Almost 40% of the waste that accumulates in landfills comes from demolition and construction debris. Learn how to salvage and reuse from the pros.
As industrial demolition contractors are well aware, much of this waste is reusable. In today’s eco-revolution, more contractors are opting to perform green deconstructions, in which as many materials as possible are reused or recycled – and now we’d like to share some of our secrets with you.
Green Deconstruction for Homeowners
When industrial demolition contractors perform green demolitions, the building is taken apart piece by piece. While a green deconstruction project takes longer, it’s better for the environment, reduces landfill waste, and provides the opportunity to reuse salvageable items and recycle other materials. With green scrap metal demolition, the materials a company can’t reuse or sell get recycled into new building materials. An additional and important benefit of this practice is that it reduces the demand for virgin materials, like lumber and fossil fuels.
Homeowners can embark upon a smaller-scale deconstruction project in order to salvage and recycle useful items, as well. The hard work can certainly pay off for homeowners: you can reduce disposal expenses, save money by reusing materials instead of purchasing new materials, and possibly make a little cash by selling salvaged building materials such as sinks, doors, and hardware.
These are just some of the salvageable green demolition materials from homes:
Concrete (it gets crushed, making it a perfect substitute for gravel);
Hardware, like doorknobs and faucets;
Lumber longer than 6';
Counter tops; and
A trend that’s starting to gain momentum is whole home recycling. The idea behind this is that an interested person finds a house slated for demolition, buys the home at a deeply discounted price, and moves it onto his or her own property. This process saves a developer thousands of dollars ($10,000 or more) and can be less expensive for the buyer than building a new home.
You can learn about such homes from historic building preservation advocates, city planning offices, or brokers who specialize in selling and moving houses. If you’re considering this option, keep in mind that there are hurdles to tackle, such as obtaining permits from the city to raise the building, getting permission from the Department of Transportation or city to move the home through public streets, obtaining a permit to place the home on your own lot, and finding an experienced company to move the house.
Green Demolition Considerations
Before you put on your hard hat and start tearing down a building, you should heed industrial demolition contractors and bear in mind these safety considerations:
Lead. Most of the buildings and homes built before 1978 have lead paint in them (on walls, coated pipes, beams, and so on), which can affect your health if any of the particles become airborne. The Environmental Protection Agency offers advice about lead concerns during a remodel project.
Asbestos. A building may contain asbestos in popcorn-type ceilings, on the backing of sheet vinyl flooring, and in cement board, insulation, stucco, cement pipes, ceiling tiles, poured flooring, plaster, fireproofing materials, window glazing compound, mortar, shingles, caulking, and nearly 3,000 other types of material. If you can’t find information about the building materials used, consider hiring an asbestos inspector before you begin any deconstruction that involves more than moving a sink.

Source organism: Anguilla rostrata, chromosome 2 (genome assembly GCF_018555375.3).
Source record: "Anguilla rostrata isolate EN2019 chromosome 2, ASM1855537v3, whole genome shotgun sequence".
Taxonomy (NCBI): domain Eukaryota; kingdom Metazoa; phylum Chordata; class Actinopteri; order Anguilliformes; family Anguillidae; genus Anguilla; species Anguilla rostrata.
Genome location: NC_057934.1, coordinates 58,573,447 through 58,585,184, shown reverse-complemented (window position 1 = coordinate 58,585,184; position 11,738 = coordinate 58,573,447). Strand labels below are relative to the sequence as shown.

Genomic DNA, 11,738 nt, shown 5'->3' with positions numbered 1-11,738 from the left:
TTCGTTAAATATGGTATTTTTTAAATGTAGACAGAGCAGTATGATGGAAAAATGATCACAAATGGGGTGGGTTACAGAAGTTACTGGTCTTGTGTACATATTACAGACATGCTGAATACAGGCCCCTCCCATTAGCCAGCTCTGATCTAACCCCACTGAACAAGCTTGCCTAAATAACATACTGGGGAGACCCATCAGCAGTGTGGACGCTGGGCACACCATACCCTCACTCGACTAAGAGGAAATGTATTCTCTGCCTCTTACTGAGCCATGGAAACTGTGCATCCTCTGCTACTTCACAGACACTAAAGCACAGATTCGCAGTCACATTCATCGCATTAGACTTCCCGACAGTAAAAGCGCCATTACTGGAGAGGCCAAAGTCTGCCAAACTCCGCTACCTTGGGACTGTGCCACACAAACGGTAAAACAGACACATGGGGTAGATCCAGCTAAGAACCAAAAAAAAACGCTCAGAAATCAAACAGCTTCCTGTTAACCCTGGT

Formaldehyde. You may be exposed to formaldehyde, which is used to treat lumber, if you’re around wood dust.
Consider structural integrity and safety, as well as hazardous materials. Avoid using materials that are in poor or so-so condition, as well as items that can pose health hazards, such as wood that’s rotting, weak, pressure-treated, or painted; plaster and gypsum wallboard that has experienced water damage; frayed wires; etc.
The Reuse of Materials in Your Home Project
A wealth of salvaged materials can be reused in your home project, especially if you think creatively. For example, reclaimed wood can make a gorgeous new dining table or bookshelves. Masonry and concrete can be used in landscaping design to craft walls and walkways. Salvaged materials have been used in everything from outdoor playhouses and sheds to flooring, stairs, and window designs. Since reused items are usually found locally, the environmental costs associated with transporting them are not a factor. The adaptive reuse of materials is not only in vogue, but it’s also one of the most eco-friendly ways to obtain materials for a home project. It also keeps usable items out of the local landfill and helps prevent deforestation.
Where to Find Salvageable Materials
Industrial demolition contractors generally don’t let homeowners onto our worksites or give away salvaged materials because of the liability risks involved and because we generally don’t own the materials we’re tearing down. However, you may gain permission to do your own scrap metal demolition and material salvaging directly from a home or building owner. It also doesn’t hurt to talk to the demolition contractor’s project manager, because he or she can tell you where the salvaged items end up and how the public can access them.
It’s not unusual for usable materials to end up in the hands of a retailer who sells these and other gently used home items. These businesses are generally non-profits that hand-select the salvaged materials they sell to ensure your safety, so you don’t have to worry about exposure to toxins and other hazards. Examples of businesses that sell salvaged construction material include: